Teachers strike ends in Puerto Rico
On March 6, after ten days on strike, the Puerto Rican Teachers Federation (FMPR) directed its 42,000 members to go back to work in the face of government threats. The FMPR Executive Board said it would continue pressing the government for a collective bargaining agreement guaranteeing teachers’ working conditions.
The FMPR was decertified by the administration of Governor Aníbal Acevedo Vilá after it threatened strike action to force the government to negotiate a new contract. FMPR leaders will be barred from participating in future negotiations.
The Association of Puerto Rican Teachers (AMPR), a satellite union of SEIU Local 1199, has sided with the government against the FMPR. The SEIU affiliate, which is based in New York, is conducting a campaign to displace the FMPR as the teachers’ bargaining agent.
Last week students at the University of Puerto Rico in Río Piedras—the country´s largest university—shut the campus down for twenty-four hours in solidarity with the teachers’ struggle
School year begins with teacher strikes in Argentina
On March 3, secondary and tertiary school teachers in Argentina’s northwestern province of Jujuy went on strike over wages. On Friday, the teachers voted to continue their strike for another 72 hours.
In Corrientes Province, along the Paraná River, a judge ordered striking teachers back to work, ending a week-long walkout. In Mendoza Province, along the Andes Mountains, teachers returned to work on Wednesday. Teachers will vote on whether or not to renew their job action following assemblies at each school called to discuss a government wage offer.
In Corrientes teachers are demanding that the base salary be raised from 450 pesos a month to 700 pesos. The base salary is used to calculate retirement pay. The Education Ministry claims that the actual beginning salary for teachers increased from 1,056 to 1,229 pesos a month (around US$400), an amount considered inadequate by most teachers.
The strikes and protests involved teachers in the provinces of Río Negro, San Luis and La Pampa.
Mexico: University employees in the second month of strike
Employees at the Autonomous Metropolitan University (UAM) in Ixtapalapa, an industrial suburb of Mexico City, have been on strike for over five weeks. The non-teaching employees are demanding a wage increase of 35 percent.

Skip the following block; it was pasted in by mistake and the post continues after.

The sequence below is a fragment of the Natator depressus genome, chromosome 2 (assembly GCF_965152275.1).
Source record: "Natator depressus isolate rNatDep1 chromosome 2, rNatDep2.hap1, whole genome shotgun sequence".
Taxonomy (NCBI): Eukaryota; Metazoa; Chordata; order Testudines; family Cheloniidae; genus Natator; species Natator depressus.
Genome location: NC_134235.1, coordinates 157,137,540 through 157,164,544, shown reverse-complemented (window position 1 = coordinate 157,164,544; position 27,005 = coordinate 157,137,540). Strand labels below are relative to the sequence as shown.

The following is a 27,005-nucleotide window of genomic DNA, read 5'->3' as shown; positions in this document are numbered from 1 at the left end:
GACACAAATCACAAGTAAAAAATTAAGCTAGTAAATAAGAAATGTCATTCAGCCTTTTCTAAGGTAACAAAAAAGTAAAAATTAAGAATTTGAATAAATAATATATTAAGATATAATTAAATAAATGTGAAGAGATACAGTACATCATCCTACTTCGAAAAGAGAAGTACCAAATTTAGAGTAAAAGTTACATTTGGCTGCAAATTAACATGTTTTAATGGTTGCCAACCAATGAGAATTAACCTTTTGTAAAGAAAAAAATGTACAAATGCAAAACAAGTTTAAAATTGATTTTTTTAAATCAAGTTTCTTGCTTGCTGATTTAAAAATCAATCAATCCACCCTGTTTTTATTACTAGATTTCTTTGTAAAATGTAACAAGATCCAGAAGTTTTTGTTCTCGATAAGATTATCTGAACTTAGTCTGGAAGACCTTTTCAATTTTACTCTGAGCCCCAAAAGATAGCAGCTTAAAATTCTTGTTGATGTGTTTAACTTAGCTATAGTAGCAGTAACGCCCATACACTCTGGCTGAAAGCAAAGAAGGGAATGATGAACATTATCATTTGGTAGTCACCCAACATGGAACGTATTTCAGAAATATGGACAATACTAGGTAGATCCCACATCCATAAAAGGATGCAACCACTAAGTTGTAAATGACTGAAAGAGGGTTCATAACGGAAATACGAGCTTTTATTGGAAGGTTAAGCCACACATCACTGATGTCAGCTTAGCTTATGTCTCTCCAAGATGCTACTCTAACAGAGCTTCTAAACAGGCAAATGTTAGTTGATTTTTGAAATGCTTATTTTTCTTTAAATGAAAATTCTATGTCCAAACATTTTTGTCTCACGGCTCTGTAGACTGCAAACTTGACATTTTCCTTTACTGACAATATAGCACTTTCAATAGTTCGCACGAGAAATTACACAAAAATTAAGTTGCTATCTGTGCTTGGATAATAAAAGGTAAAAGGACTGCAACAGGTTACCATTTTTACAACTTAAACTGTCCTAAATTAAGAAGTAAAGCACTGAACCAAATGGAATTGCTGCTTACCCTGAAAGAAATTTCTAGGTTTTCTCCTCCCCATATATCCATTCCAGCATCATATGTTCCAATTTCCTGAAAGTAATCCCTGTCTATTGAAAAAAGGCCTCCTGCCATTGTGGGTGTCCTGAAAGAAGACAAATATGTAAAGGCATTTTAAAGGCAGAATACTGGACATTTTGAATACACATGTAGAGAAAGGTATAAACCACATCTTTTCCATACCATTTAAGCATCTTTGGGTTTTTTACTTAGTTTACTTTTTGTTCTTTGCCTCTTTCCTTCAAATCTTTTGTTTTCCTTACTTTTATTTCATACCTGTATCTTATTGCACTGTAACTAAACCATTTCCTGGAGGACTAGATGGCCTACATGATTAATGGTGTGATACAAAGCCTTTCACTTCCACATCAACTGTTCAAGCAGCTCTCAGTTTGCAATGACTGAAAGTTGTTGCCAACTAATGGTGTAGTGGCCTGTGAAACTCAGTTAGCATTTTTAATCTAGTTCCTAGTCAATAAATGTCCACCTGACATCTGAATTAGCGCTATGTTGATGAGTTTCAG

University authorities have offered a 4.5 percent raise in wages plus 1.2 percent in benefits. During the latest round of negotiation SITUAM—the union that represents the strikers—suggested it will reduce its wage demands if negotiators for UAM increase their offer. The strike began on February 1.
Arkansas workers return to work after fifteen months on strike
Workers in Searcy, Arkansas ended their 15-month strike against Kohler Corporation after voting 140-6 to accept a new contract and return to work. On the same day, the company fired 140 replacement workers to make way for the return of strikers by seniority to their former jobs as they open up.
About 220 members of United Auto Workers Local 1000 struck Kohler—one of the leading manufacturers of home plumbing products—on December 9, 2006. Besides contention over wages and benefits, Kohler had been seeking wide latitude to subcontract out the jobs of workers and force workers to use vacation days for time taken under the Family Medical Leave Act, short-term disability, or workmen’s compensation claims. The company was also insisting on contract language that would bar workers from holding second jobs.
The UAW claims Kohler made concessions on 9 out of 13 major issues that led to the strike but specific details were not available.
Labor Board denies union charges in New York strike
Redco Foods issued a press release February 26 claiming the National Labor Relations Board (NLRB) dismissed unfair labor practices charges against the Little Falls, New York tea maker. Workers struck Redco on November 1, 2007 over the company’s efforts to widen a two-tier wage and benefit system at the plant.
Management is seeking to force new hires to pay health care costs that current workers do not pay. New hires would also be excluded from the defined benefit pension plan and instead be compelled to set up individual retirement accounts, and vacations would be inferior as well.
Workers are members of the Bakery, Confectionery, Tobacco and Grain Millers Local 50. German-based Teekanne Group, a leading producer of herbal and fruit teas, purchased Redco Foods in 1995.
Windsor auto strike ends with new contract
The strike by 175 workers at auto parts manufacturer TRW ended last week after a first contract was overwhelmingly ratified in a vote March 4.
The contract reportedly includes wage hikes of $5.75 over the term of the three year deal, which would leave maximum pay rates still under $17 an hour. The Canadian Auto Workers (CAW) hailed the settlement as a victory, but it remains unclear whether or not the agreement includes the no-strike clause that was pushed through in the recent CAW pact with auto parts giant Magna Corporation.
The workers had been off the job for less than a week with predictions of a protracted strike when the union brought the offer to the membership for ratification. Enormous pressure was applied by the CAW and management on workers to end the walkout, which had idled 5,000 workers at a nearby Chrysler assembly plant.